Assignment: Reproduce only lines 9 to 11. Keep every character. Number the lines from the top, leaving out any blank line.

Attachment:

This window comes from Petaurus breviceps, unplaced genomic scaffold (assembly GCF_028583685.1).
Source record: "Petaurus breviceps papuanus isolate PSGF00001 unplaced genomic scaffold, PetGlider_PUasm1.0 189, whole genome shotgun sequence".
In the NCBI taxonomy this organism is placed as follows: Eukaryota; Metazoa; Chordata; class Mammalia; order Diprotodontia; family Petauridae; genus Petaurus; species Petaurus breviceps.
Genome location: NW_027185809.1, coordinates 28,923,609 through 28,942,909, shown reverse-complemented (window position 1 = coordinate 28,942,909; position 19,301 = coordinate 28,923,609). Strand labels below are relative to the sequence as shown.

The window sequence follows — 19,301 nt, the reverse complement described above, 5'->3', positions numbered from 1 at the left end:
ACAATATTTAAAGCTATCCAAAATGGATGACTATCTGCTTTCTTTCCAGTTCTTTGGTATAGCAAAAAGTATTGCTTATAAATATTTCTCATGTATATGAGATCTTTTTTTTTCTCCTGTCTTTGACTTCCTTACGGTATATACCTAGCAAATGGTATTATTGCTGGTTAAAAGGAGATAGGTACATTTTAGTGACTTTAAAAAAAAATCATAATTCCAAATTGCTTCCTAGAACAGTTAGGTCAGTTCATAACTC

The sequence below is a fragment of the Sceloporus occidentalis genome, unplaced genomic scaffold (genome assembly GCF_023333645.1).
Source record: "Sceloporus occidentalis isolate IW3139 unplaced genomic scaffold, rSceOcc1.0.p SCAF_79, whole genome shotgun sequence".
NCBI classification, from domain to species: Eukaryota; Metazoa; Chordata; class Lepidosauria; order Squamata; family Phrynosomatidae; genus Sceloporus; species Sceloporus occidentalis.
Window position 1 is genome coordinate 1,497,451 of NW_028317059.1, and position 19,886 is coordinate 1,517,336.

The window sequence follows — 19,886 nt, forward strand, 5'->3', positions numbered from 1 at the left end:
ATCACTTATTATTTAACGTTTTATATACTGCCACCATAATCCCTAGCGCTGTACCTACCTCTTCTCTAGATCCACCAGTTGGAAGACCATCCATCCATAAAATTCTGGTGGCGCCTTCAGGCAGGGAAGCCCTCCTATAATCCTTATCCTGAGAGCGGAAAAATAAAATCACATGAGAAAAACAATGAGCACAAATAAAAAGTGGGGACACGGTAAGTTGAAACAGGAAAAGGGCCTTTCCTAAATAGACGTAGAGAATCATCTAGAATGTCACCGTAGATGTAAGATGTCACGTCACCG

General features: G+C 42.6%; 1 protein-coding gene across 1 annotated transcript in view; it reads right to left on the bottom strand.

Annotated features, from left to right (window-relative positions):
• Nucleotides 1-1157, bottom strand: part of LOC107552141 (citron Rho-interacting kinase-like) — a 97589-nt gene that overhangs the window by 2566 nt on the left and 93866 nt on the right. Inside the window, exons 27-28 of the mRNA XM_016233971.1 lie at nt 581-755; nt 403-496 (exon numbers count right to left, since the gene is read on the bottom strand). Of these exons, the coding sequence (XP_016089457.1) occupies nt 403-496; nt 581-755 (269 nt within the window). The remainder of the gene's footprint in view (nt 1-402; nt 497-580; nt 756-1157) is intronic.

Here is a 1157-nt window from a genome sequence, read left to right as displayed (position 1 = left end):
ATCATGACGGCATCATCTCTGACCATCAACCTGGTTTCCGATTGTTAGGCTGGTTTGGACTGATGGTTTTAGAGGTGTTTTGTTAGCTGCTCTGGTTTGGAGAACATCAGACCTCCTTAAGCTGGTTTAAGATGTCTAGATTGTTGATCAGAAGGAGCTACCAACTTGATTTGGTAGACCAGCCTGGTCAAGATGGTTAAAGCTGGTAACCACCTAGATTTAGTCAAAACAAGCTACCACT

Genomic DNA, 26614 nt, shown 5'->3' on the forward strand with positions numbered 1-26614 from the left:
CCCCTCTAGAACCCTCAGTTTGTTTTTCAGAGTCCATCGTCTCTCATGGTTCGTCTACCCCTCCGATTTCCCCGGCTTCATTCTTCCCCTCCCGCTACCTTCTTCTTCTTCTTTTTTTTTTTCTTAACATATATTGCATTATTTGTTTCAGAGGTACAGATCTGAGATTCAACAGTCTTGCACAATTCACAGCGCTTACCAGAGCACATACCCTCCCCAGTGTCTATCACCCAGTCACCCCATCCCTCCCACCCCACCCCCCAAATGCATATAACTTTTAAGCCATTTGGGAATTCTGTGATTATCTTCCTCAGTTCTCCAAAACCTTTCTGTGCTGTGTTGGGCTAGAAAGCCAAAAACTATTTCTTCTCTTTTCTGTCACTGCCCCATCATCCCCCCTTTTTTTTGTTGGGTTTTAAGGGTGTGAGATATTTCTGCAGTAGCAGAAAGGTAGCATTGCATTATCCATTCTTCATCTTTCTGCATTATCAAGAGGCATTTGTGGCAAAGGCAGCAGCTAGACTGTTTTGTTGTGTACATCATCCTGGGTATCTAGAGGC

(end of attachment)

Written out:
NCBI classification, from domain to species: Eukaryota; Metazoa; Chordata; class Lepidosauria; order Squamata; family Phrynosomatidae; genus Sceloporus; species Sceloporus occidentalis.
Window position 1 is genome coordinate 1,497,451 of NW_028317059.1, and position 19,886 is coordinate 1,517,336.

The window sequence follows — 19,886 nt, forward strand, 5'->3', positions numbered from 1 at the left end: